BILL ANALYSIS                                                                                                                                                                                                    



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          Date of Hearing:  April 30, 2013

                           ASSEMBLY COMMITTEE ON JUDICIARY
                                Bob Wieckowski, Chair
                    AB 1293 (Bloom) - As Amended:  April 23, 2013

           SUBJECT  :  COURTS: PROBATE FEE

           KEY ISSUE  :  TO HELP INCREASE NEEDED FINANCIAL RESOURCES FOR THE  
          TRIAL COURTS, SHOULD A NEW FEE BE CREATED FOR A REQUEST FOR  
          SPECIAL NOTICE IN A PROBATE CASE?

           FISCAL EFFECT  :  As currently in print this bill is keyed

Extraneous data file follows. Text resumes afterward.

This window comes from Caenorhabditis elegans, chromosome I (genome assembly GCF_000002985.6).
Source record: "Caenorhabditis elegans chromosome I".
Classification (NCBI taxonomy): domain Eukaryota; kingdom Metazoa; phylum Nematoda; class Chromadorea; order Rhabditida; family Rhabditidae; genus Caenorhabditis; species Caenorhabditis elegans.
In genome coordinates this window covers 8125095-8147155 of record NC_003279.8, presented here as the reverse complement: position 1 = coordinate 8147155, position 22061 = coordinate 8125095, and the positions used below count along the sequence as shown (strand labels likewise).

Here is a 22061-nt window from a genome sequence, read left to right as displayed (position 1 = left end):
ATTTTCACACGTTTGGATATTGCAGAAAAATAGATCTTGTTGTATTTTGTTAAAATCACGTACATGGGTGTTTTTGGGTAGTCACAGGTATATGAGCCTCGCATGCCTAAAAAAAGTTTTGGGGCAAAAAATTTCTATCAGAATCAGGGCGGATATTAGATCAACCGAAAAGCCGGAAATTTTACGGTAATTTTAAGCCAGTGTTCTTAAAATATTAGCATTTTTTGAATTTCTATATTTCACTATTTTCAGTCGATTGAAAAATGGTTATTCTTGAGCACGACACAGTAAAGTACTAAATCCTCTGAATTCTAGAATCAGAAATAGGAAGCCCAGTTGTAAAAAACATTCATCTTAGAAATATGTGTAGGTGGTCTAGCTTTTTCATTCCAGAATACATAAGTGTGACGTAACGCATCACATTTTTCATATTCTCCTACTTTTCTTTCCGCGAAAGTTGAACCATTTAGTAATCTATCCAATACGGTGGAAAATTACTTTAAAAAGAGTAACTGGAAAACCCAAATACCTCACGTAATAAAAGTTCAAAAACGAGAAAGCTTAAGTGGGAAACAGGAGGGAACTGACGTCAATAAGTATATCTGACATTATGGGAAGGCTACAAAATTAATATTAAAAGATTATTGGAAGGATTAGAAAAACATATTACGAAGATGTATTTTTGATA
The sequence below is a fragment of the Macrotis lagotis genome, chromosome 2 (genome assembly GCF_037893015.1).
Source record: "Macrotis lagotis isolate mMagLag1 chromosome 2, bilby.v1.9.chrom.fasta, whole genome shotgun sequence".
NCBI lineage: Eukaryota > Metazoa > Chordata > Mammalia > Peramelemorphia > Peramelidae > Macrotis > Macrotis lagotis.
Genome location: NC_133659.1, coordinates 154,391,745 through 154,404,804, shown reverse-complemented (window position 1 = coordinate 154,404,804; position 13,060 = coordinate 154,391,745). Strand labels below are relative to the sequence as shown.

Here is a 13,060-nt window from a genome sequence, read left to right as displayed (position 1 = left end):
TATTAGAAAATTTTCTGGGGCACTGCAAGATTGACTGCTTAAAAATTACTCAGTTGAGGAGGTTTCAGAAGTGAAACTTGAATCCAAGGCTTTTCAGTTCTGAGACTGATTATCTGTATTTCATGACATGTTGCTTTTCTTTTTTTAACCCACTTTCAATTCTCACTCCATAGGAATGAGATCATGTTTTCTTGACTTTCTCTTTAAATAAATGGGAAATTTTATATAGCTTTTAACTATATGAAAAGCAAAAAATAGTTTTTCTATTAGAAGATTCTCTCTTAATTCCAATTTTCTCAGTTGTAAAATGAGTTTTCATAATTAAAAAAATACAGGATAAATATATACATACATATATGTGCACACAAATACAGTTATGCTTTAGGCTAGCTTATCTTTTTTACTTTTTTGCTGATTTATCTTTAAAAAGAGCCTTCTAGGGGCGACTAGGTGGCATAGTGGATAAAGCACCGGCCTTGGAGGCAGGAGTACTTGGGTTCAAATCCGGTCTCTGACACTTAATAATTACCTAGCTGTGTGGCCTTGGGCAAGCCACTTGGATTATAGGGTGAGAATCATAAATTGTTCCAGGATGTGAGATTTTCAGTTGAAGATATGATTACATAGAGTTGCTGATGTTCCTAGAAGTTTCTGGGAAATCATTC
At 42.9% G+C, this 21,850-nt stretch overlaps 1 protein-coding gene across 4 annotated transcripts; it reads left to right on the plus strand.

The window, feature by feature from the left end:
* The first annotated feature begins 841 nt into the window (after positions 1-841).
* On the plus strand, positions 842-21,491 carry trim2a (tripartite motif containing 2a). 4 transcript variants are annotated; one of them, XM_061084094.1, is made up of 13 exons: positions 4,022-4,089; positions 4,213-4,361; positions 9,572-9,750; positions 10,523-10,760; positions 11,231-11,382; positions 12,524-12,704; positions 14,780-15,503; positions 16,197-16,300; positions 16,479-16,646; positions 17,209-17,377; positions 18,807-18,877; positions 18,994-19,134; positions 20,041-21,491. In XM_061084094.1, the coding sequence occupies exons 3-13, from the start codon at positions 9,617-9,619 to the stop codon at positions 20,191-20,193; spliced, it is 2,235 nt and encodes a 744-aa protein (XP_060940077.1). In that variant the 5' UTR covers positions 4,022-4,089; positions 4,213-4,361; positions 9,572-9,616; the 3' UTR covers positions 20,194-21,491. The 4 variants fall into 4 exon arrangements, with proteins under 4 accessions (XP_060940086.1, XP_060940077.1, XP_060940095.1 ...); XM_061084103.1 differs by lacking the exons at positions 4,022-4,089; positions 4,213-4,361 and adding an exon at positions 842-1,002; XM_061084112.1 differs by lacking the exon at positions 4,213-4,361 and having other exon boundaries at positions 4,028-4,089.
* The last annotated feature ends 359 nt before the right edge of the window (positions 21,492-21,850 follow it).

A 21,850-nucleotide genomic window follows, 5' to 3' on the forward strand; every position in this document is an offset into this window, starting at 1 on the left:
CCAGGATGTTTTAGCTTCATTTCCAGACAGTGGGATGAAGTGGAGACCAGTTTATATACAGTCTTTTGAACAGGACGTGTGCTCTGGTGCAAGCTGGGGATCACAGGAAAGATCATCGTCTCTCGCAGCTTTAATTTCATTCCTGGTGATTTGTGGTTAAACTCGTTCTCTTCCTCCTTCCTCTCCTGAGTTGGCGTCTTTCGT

non-fiscal.  

                                      SYNOPSIS

          This bill, sponsored by the Judicial Council, seeks to increase  
          revenue for the courts by creating a new probate fee.   
          Specifically, this bill creates a new $40 fee for requests of  
          special notice filed in probate proceedings, including  
          proceedings involving decedents' estates, conservatorships,  
          guardianships and trusts.  These are requests made by interested  
          individuals to get copies of records of various petitions and  
          other documents, including inventories, appraisals and  
          accountings, filed with the court.  While the parties, and not  
          the courts, are responsible for actually providing the requested  
          documents to the relevant individuals, the Judicial Council  
          believes that this new fee will help cover the courts' costs  
          incurred in ensuring that proper notice and other information  
          has been provided to all individuals requesting special notice  
          and that, if such information has not been provided, postponing  
          any relevant hearing.  The Council estimates that this new fee  
          will result in nearly $200,000 in new revenue for the courts.  

          As amended, this bill is only one small piece of the Judicial  
          Council's efforts to increase resources for the courts.  Several